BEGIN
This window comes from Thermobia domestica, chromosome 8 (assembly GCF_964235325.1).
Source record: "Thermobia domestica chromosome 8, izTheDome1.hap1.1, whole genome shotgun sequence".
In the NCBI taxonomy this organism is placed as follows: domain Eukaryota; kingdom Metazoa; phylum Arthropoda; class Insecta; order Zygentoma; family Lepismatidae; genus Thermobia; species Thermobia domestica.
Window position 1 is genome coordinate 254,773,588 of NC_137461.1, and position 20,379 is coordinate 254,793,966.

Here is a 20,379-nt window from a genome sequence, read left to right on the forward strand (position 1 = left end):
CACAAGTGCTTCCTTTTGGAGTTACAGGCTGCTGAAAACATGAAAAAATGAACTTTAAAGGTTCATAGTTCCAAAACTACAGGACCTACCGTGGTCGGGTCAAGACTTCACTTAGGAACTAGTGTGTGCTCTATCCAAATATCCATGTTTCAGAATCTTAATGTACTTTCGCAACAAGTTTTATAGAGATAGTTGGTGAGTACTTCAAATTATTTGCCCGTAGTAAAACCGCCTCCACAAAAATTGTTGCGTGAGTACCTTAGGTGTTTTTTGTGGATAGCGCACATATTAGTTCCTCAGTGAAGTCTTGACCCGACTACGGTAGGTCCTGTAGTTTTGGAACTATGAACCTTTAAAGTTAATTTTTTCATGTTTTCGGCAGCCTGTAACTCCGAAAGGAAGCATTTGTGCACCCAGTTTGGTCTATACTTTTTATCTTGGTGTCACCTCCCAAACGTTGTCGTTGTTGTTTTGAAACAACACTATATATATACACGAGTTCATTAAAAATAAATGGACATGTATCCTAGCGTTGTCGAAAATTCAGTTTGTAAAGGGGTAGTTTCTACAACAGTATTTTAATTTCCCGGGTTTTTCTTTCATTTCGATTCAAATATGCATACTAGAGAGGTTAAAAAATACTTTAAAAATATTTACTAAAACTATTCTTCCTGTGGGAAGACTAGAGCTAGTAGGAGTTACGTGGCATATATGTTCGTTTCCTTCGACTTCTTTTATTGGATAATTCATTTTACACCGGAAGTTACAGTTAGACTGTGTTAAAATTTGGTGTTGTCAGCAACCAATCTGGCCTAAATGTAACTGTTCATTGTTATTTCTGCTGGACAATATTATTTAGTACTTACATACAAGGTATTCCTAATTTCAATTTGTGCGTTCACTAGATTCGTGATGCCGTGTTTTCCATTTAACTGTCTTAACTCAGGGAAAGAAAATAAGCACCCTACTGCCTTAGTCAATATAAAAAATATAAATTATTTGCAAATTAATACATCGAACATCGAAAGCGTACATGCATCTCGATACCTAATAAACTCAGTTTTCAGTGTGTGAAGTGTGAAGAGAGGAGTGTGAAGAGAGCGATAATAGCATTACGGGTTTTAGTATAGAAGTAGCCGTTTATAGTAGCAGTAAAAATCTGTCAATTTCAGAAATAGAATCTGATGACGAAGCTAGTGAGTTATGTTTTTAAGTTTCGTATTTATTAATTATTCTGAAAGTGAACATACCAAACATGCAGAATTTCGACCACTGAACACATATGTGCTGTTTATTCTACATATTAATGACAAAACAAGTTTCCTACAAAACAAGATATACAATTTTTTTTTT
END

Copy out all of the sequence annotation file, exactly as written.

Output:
This window comes from Thermobia domestica, chromosome 8 (assembly GCF_964235325.1).
Source record: "Thermobia domestica chromosome 8, izTheDome1.hap1.1, whole genome shotgun sequence".
In the NCBI taxonomy this organism is placed as follows: domain Eukaryota; kingdom Metazoa; phylum Arthropoda; class Insecta; order Zygentoma; family Lepismatidae; genus Thermobia; species Thermobia domestica.
Window position 1 is genome coordinate 254,773,588 of NC_137461.1, and position 20,379 is coordinate 254,793,966.

Here is a 20,379-nt window from a genome sequence, read left to right on the forward strand (position 1 = left end):
CACAAGTGCTTCCTTTTGGAGTTACAGGCTGCTGAAAACATGAAAAAATGAACTTTAAAGGTTCATAGTTCCAAAACTACAGGACCTACCGTGGTCGGGTCAAGACTTCACTTAGGAACTAGTGTGTGCTCTATCCAAATATCCATGTTTCAGAATCTTAATGTACTTTCGCAACAAGTTTTATAGAGATAGTTGGTGAGTACTTCAAATTATTTGCCCGTAGTAAAACCGCCTCCACAAAAATTGTTGCGTGAGTACCTTAGGTGTTTTTTGTGGATAGCGCACATATTAGTTCCTCAGTGAAGTCTTGACCCGACTACGGTAGGTCCTGTAGTTTTGGAACTATGAACCTTTAAAGTTAATTTTTTCATGTTTTCGGCAGCCTGTAACTCCGAAAGGAAGCATTTGTGCACCCAGTTTGGTCTATACTTTTTATCTTGGTGTCACCTCCCAAACGTTGTCGTTGTTGTTTTGAAACAACACTATATATATACACGAGTTCATTAAAAATAAATGGACATGTATCCTAGCGTTGTCGAAAATTCAGTTTGTAAAGGGGTAGTTTCTACAACAGTATTTTAATTTCCCGGGTTTTTCTTTCATTTCGATTCAAATATGCATACTAGAGAGGTTAAAAAATACTTTAAAAATATTTACTAAAACTATTCTTCCTGTGGGAAGACTAGAGCTAGTAGGAGTTACGTGGCATATATGTTCGTTTCCTTCGACTTCTTTTATTGGATAATTCATTTTACACCGGAAGTTACAGTTAGACTGTGTTAAAATTTGGTGTTGTCAGCAACCAATCTGGCCTAAATGTAACTGTTCATTGTTATTTCTGCTGGACAATATTATTTAGTACTTACATACAAGGTATTCCTAATTTCAATTTGTGCGTTCACTAGATTCGTGATGCCGTGTTTTCCATTTAACTGTCTTAACTCAGGGAAAGAAAATAAGCACCCTACTGCCTTAGTCAATATAAAAAATATAAATTATTTGCAAATTAATACATCGAACATCGAAAGCGTACATGCATCTCGATACCTAATAAACTCAGTTTTCAGTGTGTGAAGTGTGAAGAGAGGAGTGTGAAGAGAGCGATAATAGCATTACGGGTTTTAGTATAGAAGTAGCCGTTTATAGTAGCAGTAAAAATCTGTCAATTTCAGAAATAGAATCTGATGACGAAGCTAGTGAGTTATGTTTTTAAGTTTCGTATTTATTAATTATTCTGAAAGTGAACATACCAAACATGCAGAATTTCGACCACTGAACACATATGTGCTGTTTATTCTACATATTAATGACAAAACAAGTTTCCTACAAAACAAGATATACAATTTTTTTTTT